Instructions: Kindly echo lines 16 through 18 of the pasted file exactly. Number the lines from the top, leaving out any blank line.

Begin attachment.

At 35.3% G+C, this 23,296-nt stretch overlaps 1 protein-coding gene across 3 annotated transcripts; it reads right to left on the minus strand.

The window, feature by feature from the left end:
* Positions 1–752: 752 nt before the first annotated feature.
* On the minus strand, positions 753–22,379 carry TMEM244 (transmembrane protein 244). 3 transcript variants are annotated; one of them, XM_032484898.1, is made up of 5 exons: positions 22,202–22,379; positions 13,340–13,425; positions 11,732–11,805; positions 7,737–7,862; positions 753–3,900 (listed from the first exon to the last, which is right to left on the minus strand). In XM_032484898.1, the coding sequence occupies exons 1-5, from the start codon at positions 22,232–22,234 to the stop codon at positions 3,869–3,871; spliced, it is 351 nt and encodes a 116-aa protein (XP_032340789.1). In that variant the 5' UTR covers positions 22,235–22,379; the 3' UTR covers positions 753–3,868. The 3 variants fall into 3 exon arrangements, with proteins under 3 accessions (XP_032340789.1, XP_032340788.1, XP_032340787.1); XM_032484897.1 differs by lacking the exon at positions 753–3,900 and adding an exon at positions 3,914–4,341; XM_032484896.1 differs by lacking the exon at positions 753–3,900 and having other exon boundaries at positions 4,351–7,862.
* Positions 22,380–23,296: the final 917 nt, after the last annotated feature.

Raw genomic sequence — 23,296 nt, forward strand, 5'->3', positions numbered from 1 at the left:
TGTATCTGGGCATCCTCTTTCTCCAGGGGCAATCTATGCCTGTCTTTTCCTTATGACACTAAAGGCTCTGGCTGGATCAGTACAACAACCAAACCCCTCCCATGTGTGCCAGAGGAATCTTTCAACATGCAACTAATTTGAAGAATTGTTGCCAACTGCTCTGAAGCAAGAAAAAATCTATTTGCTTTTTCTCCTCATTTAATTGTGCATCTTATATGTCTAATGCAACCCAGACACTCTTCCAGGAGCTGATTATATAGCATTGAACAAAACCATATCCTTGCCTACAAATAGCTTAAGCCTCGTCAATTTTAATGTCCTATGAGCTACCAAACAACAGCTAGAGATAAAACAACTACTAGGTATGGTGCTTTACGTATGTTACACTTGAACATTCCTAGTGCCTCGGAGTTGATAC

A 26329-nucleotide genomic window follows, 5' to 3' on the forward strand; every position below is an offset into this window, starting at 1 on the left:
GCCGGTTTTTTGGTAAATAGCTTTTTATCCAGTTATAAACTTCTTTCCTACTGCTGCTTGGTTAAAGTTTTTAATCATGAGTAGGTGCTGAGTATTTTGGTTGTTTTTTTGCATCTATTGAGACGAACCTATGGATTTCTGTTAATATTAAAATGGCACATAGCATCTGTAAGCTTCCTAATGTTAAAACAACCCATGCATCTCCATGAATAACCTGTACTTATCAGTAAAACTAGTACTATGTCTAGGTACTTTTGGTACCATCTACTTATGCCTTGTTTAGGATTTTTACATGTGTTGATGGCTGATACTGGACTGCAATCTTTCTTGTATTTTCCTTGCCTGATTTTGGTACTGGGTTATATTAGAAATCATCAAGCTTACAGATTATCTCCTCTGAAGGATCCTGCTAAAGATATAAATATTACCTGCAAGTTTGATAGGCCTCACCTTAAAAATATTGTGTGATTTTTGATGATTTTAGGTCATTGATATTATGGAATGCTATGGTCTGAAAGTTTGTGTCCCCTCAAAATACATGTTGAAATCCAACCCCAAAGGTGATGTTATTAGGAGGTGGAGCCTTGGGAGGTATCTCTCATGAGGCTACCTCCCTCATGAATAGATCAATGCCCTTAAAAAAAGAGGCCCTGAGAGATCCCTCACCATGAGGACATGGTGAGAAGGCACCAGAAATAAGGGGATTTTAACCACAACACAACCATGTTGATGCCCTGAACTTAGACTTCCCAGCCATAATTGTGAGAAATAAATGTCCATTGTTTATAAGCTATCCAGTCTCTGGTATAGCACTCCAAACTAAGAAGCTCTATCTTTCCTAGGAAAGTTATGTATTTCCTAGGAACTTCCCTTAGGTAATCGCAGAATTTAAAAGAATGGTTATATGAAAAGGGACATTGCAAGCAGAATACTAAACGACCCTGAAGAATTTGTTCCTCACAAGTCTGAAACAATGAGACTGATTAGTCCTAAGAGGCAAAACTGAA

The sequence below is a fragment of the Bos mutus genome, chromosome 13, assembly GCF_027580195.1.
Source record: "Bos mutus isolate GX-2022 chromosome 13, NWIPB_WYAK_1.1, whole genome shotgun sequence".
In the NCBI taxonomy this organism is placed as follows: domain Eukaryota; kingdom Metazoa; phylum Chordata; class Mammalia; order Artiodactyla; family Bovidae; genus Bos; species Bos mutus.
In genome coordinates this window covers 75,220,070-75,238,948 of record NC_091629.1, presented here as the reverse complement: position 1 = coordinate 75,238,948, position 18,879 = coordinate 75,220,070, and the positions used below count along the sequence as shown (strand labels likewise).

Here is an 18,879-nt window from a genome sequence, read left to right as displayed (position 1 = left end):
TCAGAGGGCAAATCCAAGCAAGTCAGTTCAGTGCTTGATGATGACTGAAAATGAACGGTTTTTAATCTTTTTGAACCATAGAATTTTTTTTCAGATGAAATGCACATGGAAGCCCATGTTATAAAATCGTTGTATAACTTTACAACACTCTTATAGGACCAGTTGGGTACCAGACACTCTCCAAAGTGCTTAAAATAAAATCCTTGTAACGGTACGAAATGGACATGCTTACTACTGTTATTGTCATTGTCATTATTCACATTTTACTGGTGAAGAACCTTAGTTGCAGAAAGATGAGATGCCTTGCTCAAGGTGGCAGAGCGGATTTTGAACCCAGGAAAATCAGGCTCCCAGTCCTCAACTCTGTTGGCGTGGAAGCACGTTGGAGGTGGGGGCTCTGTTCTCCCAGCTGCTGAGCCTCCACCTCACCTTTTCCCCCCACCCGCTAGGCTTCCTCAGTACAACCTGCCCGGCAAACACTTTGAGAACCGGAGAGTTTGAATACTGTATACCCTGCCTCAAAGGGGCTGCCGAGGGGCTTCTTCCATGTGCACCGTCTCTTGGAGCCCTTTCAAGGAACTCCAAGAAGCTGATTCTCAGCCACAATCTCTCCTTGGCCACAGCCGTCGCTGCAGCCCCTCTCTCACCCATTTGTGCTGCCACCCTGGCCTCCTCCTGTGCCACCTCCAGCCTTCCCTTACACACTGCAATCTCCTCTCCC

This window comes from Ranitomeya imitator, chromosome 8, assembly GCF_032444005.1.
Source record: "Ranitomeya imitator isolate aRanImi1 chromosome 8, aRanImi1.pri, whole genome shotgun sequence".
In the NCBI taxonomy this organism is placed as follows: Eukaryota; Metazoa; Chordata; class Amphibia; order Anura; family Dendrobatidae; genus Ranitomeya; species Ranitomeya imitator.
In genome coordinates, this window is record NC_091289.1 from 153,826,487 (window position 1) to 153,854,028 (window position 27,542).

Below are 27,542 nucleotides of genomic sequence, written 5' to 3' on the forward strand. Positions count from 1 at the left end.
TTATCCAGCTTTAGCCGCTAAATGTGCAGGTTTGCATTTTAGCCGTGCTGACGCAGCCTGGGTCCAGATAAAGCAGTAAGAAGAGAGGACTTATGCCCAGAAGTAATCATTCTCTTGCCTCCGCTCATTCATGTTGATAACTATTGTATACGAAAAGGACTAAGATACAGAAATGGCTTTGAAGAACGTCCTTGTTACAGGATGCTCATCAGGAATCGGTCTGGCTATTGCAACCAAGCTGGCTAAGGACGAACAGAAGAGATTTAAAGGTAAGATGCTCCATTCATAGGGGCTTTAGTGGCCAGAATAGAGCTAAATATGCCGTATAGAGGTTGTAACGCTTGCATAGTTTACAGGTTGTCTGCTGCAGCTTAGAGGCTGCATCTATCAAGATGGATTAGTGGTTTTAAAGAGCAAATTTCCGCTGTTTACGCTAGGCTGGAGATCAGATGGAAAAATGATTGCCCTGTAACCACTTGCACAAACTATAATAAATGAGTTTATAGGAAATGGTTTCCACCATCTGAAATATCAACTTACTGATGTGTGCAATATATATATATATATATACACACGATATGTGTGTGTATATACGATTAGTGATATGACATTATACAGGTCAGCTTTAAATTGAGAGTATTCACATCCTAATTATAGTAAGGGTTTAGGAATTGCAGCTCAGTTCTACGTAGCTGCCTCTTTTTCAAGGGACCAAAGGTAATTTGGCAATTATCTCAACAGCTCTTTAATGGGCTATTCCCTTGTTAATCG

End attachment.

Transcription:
This window comes from Ranitomeya imitator, chromosome 8, assembly GCF_032444005.1.
Source record: "Ranitomeya imitator isolate aRanImi1 chromosome 8, aRanImi1.pri, whole genome shotgun sequence".
In the NCBI taxonomy this organism is placed as follows: Eukaryota; Metazoa; Chordata; class Amphibia; order Anura; family Dendrobatidae; genus Ranitomeya; species Ranitomeya imitator.